There are many reasons the lender may not approve a loan.
The seller and buyer both need authorize the release of buyer's earnest money from the escrow company. Your agent will know how to proceed.

It may be better to cancel the contract and get back into the game so you can get a new buyer and a new contract. Time is money.
Lois Harper Coldwell Banker Wardley, Las Vegas, NV - 702-612-8842
Web Reference:
0 votes Thank Flag Link Thu Jan 28, 2010
Lender would need issue a statement buyer was declined for a loan.

YES this happens MORE TIMES THAN you can imagine up to last second lenders can pull the plug !

All is governed by terms and conditions of executed sales agreement have your listing agent explain the contract . Title company would require a release of earnest money from all parties including brokers.

National Featured Realtor and Consultant, Texas Mortgage Loan Officer, Credit Repair Lecturer
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0 votes Thank Flag Link Thu Jan 28, 2010
The purchase agreement is the roadmap for your answer. Most indicate the disposition of the deposit, which is made in good faith to be a buyer's indication that he/she wants to move forward. If the contract indicates that the buyer must be approved for a loan in order to close the deal and purchase your property and that was denied, get a copy of the denial from the lender. Then typically the deposit is returned to the buyer.
0 votes Thank Flag Link Thu Jan 28, 2010
Ooh, yes, very important point, Jed!

The escrow company is so not going to release the earnest money to them without written permission of the buyer. Simply is not going to happen.
0 votes Thank Flag Link Wed Jan 20, 2010
.Earnest money deposits have to be released bilaterally. So you can ask for any information you want and then decide what is correct. At this juncture in this process Realtors can’t advise you on what to do. You have to get advice from an attorney because this is now between you the buyer, the escrow company and requires legal interpretation of the contract.
I can say that the lenders are making up rules as they go along and good for the selling agent in protecting the client’s earnest money by not removing the contingency. Sellers don’t seem to understand the problems we are seeing in the transactions. Mortgage brokers can tell stories of demands and weird rulings from underwrites that can bollocks up a deal right at the end.
One work around is to have the buyer double app. Have them fill out loan applications with a lender of your choosing. Be up front with the lenders, but this is one way to close the deal on time.
0 votes Thank Flag Link Wed Jan 20, 2010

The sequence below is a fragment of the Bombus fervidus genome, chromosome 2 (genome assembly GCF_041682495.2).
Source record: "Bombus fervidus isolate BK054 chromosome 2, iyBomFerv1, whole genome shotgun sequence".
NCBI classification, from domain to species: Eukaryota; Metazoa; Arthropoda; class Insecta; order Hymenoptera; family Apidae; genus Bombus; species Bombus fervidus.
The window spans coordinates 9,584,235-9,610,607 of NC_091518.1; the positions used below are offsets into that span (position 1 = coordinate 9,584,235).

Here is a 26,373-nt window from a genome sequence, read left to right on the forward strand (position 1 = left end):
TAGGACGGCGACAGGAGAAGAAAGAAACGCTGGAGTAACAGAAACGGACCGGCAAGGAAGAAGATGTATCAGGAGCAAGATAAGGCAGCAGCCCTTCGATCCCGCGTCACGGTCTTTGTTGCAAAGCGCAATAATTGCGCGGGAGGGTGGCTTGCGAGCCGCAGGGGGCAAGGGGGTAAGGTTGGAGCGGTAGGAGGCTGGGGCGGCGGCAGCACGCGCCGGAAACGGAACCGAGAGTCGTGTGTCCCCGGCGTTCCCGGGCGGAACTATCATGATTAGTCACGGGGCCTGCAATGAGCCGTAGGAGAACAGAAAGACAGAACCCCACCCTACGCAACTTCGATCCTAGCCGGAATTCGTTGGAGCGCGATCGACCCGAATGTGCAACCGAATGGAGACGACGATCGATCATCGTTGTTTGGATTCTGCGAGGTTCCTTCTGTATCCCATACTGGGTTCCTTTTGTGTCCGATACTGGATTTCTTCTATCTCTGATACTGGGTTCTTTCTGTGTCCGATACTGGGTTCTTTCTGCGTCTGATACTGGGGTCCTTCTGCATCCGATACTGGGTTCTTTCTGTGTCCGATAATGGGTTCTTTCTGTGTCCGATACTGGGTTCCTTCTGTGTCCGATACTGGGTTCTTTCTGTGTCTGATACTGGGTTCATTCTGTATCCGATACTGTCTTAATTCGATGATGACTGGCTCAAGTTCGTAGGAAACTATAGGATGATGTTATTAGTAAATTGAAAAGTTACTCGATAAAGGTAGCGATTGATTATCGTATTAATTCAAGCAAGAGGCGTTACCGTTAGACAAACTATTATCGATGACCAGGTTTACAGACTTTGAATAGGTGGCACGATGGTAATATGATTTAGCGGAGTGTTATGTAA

Jed Lane, Real Estate Pro in San Francisco, CA
I'm sorry you have to deal with this mess. Have your agent get his broker involved to find out what's real and what's not. Contracts are written to protect both parties.

If your agent and his/her broker cannot get a letter from the buyers lender, then prior to getting an attorney, you need to ask yourself if you want to spend time and money chasing this further, or is it time to move forward.

I know it's the principal, that you sold your home in good faith and from your letter, I can feel your frustration, but be careful what you ask for, the attorney fees can get very expensive.

Good luck,

Cashin Company
0 votes Thank Flag Link Wed Jan 20, 2010
In the contract there are contractual obligations of both the buyer and the seller. Since I do not know the details of your contract with this buyer I can only refer in general these obligations and not the specifics of yours.
It sounds like the buyer had a loan and appraisal contingency in the contract. If these contengencies were removed, as referenced already, talking with a Real Estate Attorney would be a good idea to see what the best path would be for you.
If these contingencies were not removed, then contractualy, the buyers are within their rights to back out of the contract. These contingencies are in place to ensure if there is a problem with the appraisal or loan that that there are options of either further negotiating based on the appraised value or allowing the buyer to release themselves fromt he contract if they are not able to get financing.
If you feel that the buyers are not being truthful with you, first I would talk with the agent who is representing you in the sale of your home to see if they might be able to get some insight from the agent representing the buyers. Secondly I would make sure to know the details of the contract. If the loan contingency has not been removed, it is typically harder to prove your case. If contingencies were removed, you may have a contractual ability to recoup the earnest deposit money.
It is highly recommended you talk with your Realtor and a Real Estate Attorney to discuss the details of your contract so you fully understand the contractual obligations the buyers have so you better know how to proceed.
Sorry to hear that this has been a frustrating process and I hope that the next buyers you work with are better equipped to close.

I hope this helps!

Lisa Cartolano
Alain Pinel Realtors
0 votes Thank Flag Link Wed Jan 20, 2010